Next, we need to fetch the data. There are 2 options for this:

Both options are shown in this tutorial (See Parsing a local copy of Project Sonar and Fetching and parsing an online version of Project Sonar).

I'd probably reccommend using the local copy, as it does not depend on your internet connection's reliability, but it does require you to have the space to store the compressed file, in addition to the storage space required by the MongoDB database itself.

Project Sonar's data can be found at https://opendata.rapid7.com/sonar.fdns_v2/. In this guide, I'm going to be parsing the DNS A Records, so, we need the file ending in -fdns_a.json.gz. Do note that the file is large (17gb) and be careful not to unzip it - uncompressed, it is over 200gb!

Parsing a local copy of Project Sonar

Let's add a new function, readFromFile.

async function readFromFile(client) {
	const sonarDataLocation = "fdns_a.json.gz";
	let stream = fs.createReadStream(sonarDataLocation);
	parseSonar(client, stream);
} 

sonarDataLocation should be wherever you saved the data to - either a relative path, in the current case (fdns_a.json is in the same folder as fetchData.js), or an absolute path, like C:\\Users\\James\\Downloads\\fdns_a.json.gz. We then create a read stream - not the actual data itself - that we can later read through and parse. fs is Node.js's filesystem module, allowing us to interact with local files. We then pass this stream, and the MongoClient passed into the function, to a function that does not yet exist - it's next for us to make.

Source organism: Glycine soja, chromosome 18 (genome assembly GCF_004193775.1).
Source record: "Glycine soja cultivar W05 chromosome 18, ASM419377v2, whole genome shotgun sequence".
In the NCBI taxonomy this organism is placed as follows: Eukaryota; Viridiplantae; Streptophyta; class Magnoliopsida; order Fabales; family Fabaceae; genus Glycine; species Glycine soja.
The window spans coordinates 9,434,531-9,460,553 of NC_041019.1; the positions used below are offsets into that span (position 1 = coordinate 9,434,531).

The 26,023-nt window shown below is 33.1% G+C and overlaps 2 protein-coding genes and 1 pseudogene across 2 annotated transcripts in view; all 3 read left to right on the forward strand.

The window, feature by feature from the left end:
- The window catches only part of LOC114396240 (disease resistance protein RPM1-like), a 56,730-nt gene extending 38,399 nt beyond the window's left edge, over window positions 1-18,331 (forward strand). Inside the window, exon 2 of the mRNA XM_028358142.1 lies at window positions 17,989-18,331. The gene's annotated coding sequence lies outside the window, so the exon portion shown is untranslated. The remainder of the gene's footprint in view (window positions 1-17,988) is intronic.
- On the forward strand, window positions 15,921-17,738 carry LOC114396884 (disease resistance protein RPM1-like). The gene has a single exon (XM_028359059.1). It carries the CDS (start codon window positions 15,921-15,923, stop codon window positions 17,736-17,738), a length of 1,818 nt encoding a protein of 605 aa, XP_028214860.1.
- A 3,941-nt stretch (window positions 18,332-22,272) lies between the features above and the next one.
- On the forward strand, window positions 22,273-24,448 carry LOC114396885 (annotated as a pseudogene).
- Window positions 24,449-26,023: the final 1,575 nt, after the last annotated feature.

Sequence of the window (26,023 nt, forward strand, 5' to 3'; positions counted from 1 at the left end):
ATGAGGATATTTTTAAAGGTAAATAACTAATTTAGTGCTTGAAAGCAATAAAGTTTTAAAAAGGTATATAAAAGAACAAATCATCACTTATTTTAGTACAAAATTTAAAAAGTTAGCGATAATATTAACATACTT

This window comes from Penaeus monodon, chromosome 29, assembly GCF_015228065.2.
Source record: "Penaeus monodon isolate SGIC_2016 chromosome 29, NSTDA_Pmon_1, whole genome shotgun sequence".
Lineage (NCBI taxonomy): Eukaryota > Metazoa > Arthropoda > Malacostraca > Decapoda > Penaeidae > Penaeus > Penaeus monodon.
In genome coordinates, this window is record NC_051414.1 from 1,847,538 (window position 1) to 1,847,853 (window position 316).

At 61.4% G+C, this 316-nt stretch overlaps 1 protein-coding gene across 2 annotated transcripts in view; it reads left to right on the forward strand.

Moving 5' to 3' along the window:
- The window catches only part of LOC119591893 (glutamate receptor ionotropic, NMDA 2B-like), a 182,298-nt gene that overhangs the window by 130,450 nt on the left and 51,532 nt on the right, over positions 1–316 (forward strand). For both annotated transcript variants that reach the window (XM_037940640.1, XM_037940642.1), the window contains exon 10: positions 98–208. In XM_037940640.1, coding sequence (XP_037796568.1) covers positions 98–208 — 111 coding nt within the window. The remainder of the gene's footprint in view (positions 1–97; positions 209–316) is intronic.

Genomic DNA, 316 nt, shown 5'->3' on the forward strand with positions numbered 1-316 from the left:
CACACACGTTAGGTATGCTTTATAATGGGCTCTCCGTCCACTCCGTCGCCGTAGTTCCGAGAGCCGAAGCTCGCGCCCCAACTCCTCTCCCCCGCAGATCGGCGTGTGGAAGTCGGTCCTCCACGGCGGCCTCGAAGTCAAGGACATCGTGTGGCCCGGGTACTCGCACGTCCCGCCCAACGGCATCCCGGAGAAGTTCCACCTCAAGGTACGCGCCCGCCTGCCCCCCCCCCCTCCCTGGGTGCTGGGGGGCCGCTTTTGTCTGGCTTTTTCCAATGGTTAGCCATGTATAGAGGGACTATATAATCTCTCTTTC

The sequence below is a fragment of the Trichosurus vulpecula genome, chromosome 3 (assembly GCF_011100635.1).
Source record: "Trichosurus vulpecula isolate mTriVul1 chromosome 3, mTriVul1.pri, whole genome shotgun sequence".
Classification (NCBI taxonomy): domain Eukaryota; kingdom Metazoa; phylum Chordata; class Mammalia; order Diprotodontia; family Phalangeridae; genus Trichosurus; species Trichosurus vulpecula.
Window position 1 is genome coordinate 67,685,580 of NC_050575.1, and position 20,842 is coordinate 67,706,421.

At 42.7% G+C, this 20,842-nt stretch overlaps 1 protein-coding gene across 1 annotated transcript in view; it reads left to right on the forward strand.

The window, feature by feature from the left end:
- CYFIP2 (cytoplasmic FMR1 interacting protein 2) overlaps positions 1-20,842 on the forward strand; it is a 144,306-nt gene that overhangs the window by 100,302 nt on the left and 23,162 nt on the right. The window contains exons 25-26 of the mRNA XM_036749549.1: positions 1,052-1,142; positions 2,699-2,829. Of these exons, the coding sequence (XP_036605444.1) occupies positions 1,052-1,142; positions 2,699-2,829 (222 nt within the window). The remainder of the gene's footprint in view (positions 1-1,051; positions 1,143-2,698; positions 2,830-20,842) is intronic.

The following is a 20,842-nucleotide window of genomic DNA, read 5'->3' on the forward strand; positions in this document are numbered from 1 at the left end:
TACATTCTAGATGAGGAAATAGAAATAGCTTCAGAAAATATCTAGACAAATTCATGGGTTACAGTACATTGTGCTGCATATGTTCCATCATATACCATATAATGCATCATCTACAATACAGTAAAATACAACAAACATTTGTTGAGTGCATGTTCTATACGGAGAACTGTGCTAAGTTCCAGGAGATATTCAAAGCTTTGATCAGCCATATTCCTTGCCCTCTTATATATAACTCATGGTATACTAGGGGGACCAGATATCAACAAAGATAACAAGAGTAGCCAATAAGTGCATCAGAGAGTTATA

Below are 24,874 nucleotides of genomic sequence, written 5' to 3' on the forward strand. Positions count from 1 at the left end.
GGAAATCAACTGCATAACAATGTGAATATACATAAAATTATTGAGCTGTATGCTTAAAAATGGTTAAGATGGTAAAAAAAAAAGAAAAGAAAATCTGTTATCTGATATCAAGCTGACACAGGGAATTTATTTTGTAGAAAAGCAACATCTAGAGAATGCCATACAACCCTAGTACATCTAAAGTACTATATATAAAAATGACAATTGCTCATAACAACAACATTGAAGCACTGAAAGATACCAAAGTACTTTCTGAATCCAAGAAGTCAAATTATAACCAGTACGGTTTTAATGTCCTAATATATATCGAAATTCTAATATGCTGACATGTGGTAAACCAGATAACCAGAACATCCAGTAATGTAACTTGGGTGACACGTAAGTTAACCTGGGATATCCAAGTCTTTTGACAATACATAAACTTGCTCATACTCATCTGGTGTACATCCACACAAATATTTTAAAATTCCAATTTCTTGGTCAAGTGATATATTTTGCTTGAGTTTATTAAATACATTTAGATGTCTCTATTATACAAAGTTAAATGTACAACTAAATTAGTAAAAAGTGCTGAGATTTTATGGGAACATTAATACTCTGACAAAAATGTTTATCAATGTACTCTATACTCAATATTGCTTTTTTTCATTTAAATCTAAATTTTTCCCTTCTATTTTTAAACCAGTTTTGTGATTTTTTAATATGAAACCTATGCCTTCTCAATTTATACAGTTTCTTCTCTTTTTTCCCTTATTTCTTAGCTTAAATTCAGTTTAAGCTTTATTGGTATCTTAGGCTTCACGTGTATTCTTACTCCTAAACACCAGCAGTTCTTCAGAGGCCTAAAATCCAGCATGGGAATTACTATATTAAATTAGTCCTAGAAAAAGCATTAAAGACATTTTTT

Finally, let's call this method from the main function with readFromFile(client);

Alternatively, if you don't want to have the file saved locally:

Fetching and parsing an online version of Project Sonar

This method is a bit more complicated, but means that we do not have to keep a copy saved on our machine, taking up space. It will require you to have a reliable internet connection, however.

Let's add a new function, readFromWeb.

async function readFromWeb(client, url) {
	getHttps(url, function (res) {
		// Code here
	}).on("error", function (e) {
		console.error(e);
	});
} 

This function calls the get method from node's https package that we imported earlier as getHttps. It gets the result of this call as res, currently does northing with it, and will log any errors. So what do we do with this result? First of all, we need to deal with redirects. https://opendata.rapid7.com/sonar.fdns_v2/2022-01-28-1643328400-fdns_a.json.gz, The link on Project Sonar's site, actually redirects to backblaze, where the data is actually hosted, before allowing you to download it.